A Dash of Gunpowder
Sometimes you want to go where everybody's got your number.
I don’t go to bars anymore, but when I do, which I don’t, I usually head over to the Khamsin, the priciest hotel in town. (But not the best hotel, that would be the Apiary. Nor the most clandestine, that’s the Laundromat.)
I’ll admit the Khamsin is a bit much. The main atrium features a waterfall of basil-scented shampoo, and the glass elevator includes a string quartet and a crepe bar, leaving no room for passengers. But the lounge in the lobby is like a perfect glycerin bubble of tranquility. It has this icy lighting that makes everyone look luxe and deadly. And it makes me, someone who could never afford a room there, feel like I belong.
Here’s what I do: I stroll in trying to look like I’m distracted by many weighty thoughts. (I am not.) I order a drink and ask the waiter where I can get a quality shoeshine. I park myself in one of the overstuffed leather chairs and nod as I pretend to read the newspaper. I glance importantly at the watch I don’t have.
You do that for 45 minutes and you feel like you have your shit together. Everyone there assumes you know what you’re doing in this life and why wouldn’t they? They have nothing to gain from poking holes in the lies you tell yourself.
But some nights you don’t want to feel that way. Some nights you don’t want tranquility. Some nights you want tightly coiled menace.
That’s the Embers. Not the worst bar in Fort Hook (that would be Dave’s Chalice) but definitely the Hook-iest, if that makes sense.
I found myself there last night, and found myself seems like the right phrase. You never decide to go to the Embers. The Embers just happens.
It was originally a dentist’s office (specializing in toothpulling and golden prostheses) until an ether explosion burned it down. Now it’s a murky, low-ceiling’d tavern with the flavor of smoke woven into every drink. Dark wooden chairs, unshaking tables, bottom-heavy glassware. Framed oil paintings of evil dancing fauns. Music so ambient you don’t hear it until you go outside to hurl and realize it’s no longer there.
The barkeep is called Blue Eye and she does, indeed, have one blue eye—it got stabbed out decades ago and has since been replaced with a star sapphire. Blue Eye is not of the bartender-as-therapist school. She has papers under the till that grant her legal permission to fire a musket at a customer as long as it hits below the waist.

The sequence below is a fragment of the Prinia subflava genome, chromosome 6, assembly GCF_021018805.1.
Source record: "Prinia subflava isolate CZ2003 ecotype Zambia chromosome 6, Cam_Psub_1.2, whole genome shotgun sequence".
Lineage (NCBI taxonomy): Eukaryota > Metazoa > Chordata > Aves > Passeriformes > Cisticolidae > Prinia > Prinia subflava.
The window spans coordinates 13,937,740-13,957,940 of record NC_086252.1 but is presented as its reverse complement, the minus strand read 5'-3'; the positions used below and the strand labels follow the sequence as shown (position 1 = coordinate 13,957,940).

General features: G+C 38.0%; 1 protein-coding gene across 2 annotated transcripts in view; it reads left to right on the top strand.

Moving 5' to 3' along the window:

But I like to think she hates everybody but me. (As does everybody.) When I bellied up, she said she had a new concoction she was working on and needed a guinea pig. I said I’ll drink anything if it’s on the house. She asked if I was familiar with Godfrey’s Cordial. I said of course: sassafras, laudanum, ginger—basically every Hook toddler’s favorite sleepytime beverage. She said her new variant adds black coffee, corn whiskey, and a dash of gunpowder. I said sounds terrible let’s have it.
I took a tentative sip, then two very confident sips, then I watched as one guy accidentally bumped against another guy. Then I savored the sound of a few dozen barstools scraping against the floor as every single dope got up and started brawling.
It took literally three seconds for the entire place to descend into a riot. There was incoherent caterwauling, fists thudding into guts, cue sticks being thwacked against heads, yes even a dude being thrown against the jukebox and abruptly changing the song to something more rockin.
But that’s the thing about the Embers: it’s always three seconds away from pure mayhem. Every sot in there is just waiting around for any valid excuse to grind someone’s rye-soaked jowls into the peanut shells that litter the floor.
And as I drank Blue Eye’s increasingly not-terrible cocktail, I felt something I never feel over at the Khamsin. I felt like I was home.
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